This is the real secret of our craft...magic. The greatest satisfaction of everything we do is seeing people’s wonder and joy when they crank the handle on the flipbook. An adult will giggle like a child, and kids scowl with intense concentration. This is one of the oldest tricks in the book, but no matter how many times you see the illusion of motion, you want to do it again!

What is the importance of handcrafts in current times?
With the advent of technology taking more and more precedent in our lives, I love the thought of abandoning efficiency and going back to simpler times. (Jeez, I sound like my grandparents.) Our shared experiences seems to be quickening at an exponential speed. Being a digital girl I crave and love that environment, but is anyone really able to appreciate personal awareness when you’ve just passed the turnoff going 80 mph? I think the desire to slow down, appreciate and share is becoming paramount. Handcrafts take time to develop, time to make, and most importantly, time to appreciate.

Do you consider yourself an artist or a craftsman?
One and the same. I've always thought that being an artist is the most challenging and scary occupation a person could choose. It takes Chutzpah to voluntarily expose yourself to other's criticism, especially when your only defense is "sorry, this is who I am and how I feel." No hiding. I suppose you could pretend and make yourself an enigma. But maybe that's what defines great art; the capacity to express TRUTH through a medium that other's immediately relate to. People may love or hate what you show them, but if you're honest there's no denying the shared experience. Now if you’re able to add functionality - then you’ve become an artisan. There’s no denying that there aren’t that many girls in science and engineering. Many more than when I started, but the number of males in tech fields still far outweigh the females. So maybe my first definition of what I consider myself should be a “crafts- woman”. When all other factors are taken into consideration, being a woman has made the greatest impact defining who I am.

What is your favorite smell?
Popcorn! Makes me feel like I’m going to the movies:)

Your favorite touch?
Velvet corduroys pants. I had several pair of “whistle britches” as a kid and ran my hands across them so much that my fingertips went numb. ‘Zroop-Zroop’!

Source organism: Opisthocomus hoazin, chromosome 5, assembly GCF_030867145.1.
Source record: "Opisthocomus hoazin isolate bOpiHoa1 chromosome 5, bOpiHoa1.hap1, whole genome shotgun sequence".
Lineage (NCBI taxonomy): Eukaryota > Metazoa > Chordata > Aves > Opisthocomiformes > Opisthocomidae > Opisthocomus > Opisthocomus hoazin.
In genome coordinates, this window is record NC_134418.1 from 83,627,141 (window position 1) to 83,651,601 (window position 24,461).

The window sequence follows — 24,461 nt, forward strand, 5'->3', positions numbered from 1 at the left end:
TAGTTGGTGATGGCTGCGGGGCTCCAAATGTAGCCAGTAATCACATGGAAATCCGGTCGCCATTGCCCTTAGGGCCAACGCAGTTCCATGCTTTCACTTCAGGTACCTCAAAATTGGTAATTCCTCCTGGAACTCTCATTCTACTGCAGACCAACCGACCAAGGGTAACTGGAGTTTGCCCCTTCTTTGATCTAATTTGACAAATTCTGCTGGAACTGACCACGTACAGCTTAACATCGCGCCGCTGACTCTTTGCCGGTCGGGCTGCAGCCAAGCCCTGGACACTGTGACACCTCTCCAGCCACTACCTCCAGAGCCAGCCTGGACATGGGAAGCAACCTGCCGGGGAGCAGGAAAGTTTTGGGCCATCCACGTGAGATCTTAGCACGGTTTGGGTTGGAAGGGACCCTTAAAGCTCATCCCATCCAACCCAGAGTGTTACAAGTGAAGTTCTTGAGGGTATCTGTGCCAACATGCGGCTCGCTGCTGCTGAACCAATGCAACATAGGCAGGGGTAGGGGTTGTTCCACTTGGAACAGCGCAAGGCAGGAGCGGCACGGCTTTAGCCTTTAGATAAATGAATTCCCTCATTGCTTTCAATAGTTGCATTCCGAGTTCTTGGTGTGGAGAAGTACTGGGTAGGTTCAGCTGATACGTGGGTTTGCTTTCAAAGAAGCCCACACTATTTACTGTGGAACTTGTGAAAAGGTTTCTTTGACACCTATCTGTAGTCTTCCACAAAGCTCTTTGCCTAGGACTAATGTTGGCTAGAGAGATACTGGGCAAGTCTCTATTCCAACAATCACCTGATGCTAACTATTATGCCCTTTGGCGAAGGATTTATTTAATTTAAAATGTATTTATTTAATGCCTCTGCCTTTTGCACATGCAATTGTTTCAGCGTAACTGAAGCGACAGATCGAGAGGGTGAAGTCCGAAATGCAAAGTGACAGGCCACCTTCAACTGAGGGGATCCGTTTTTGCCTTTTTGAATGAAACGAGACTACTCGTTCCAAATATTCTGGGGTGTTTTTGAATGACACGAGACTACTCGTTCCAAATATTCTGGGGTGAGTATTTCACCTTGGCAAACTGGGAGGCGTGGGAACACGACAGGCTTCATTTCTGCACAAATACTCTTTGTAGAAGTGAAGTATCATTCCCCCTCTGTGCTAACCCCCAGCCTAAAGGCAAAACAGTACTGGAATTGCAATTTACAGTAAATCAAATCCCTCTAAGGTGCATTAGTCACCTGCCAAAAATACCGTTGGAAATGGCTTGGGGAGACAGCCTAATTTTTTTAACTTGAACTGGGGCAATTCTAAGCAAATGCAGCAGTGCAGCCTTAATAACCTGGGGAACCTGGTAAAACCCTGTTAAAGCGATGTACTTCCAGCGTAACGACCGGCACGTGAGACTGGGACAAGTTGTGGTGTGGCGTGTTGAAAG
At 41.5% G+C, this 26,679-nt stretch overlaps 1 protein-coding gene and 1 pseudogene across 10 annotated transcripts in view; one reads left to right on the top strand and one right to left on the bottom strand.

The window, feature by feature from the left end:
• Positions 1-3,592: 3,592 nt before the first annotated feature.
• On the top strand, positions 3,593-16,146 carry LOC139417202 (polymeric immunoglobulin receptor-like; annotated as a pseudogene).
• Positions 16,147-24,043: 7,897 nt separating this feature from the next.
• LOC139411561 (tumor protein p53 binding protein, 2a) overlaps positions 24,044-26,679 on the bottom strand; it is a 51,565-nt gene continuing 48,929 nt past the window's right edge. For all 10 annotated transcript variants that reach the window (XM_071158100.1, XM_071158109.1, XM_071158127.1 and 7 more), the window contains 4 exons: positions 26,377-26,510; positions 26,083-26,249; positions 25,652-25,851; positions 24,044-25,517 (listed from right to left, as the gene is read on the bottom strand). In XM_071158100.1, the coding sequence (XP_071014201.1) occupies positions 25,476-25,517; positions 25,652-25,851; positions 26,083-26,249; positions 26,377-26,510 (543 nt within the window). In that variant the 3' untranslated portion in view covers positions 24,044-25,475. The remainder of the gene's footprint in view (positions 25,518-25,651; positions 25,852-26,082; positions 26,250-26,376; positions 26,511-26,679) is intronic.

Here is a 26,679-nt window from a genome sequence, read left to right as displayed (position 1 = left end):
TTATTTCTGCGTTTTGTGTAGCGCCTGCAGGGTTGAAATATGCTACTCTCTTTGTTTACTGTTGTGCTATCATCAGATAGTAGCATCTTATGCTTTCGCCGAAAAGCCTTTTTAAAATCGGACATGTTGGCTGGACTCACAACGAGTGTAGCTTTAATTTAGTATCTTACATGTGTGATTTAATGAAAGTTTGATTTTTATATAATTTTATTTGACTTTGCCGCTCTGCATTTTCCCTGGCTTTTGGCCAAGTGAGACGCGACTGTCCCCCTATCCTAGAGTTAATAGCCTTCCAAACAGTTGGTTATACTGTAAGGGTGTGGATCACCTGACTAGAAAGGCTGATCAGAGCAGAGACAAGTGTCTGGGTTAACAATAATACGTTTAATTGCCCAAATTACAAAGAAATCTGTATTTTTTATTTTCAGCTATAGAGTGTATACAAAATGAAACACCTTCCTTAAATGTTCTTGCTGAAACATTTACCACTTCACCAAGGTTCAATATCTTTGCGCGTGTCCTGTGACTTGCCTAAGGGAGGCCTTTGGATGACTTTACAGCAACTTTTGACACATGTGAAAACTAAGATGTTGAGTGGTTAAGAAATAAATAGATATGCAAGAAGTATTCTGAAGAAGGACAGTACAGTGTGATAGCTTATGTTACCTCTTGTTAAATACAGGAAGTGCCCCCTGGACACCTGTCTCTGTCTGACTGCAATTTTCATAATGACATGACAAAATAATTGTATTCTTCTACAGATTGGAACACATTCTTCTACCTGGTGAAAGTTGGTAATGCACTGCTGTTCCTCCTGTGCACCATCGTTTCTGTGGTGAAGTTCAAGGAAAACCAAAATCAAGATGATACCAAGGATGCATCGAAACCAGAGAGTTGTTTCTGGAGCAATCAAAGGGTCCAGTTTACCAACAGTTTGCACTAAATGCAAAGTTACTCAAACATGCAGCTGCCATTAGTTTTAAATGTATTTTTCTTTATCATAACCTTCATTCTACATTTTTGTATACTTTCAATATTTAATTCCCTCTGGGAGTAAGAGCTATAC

Your favorite taste?
CORN! Popcorn. Corn on the cob. Corn Bread. Captain Crunch cereal. Fritos...shall I go on?

Your favorite sound?
Mark snoring. He thinks it bothers me, and I do have specially made earplugs for when his amplitude increases. But knowing he’s safe in bed, and the house is free for me to play solo in the workshop...yep, Mr. Rosen snoring.

Your favorite dream?
Most people would say “flying” (especially Mark, he’s always having awesome dreams). But mine was a swimming dream. I was a killer whale and the sky was down and the deep ocean was my horizon. I swam with other orcas and was fearful of their aggression and sharp teeth - until I realized I was one too! Then I was fearless, fast and strong. I remember waking up and being disoriented at being out of water. Mark thinks maybe I ate shellfish with toxins that night.

What inspires you most?
Triumph over adversity. Living in Los Angeles, a person can witness much suffering. We have one of the largest homeless populations in the country. All people know pain, and although we don’t all carry signs of suffering on the outside, everyone has their stories. The will to overcome misfortune, those are the narratives I’m inspired by. I think we all share the capacity for joy and unhappiness, but perhaps it’s our perspective and reaction to misfortune that defines us. It’s the ultimate opportunity to understand who we are and what we’re truly capable of.

Who is your personal “handcraft jesus” of all times?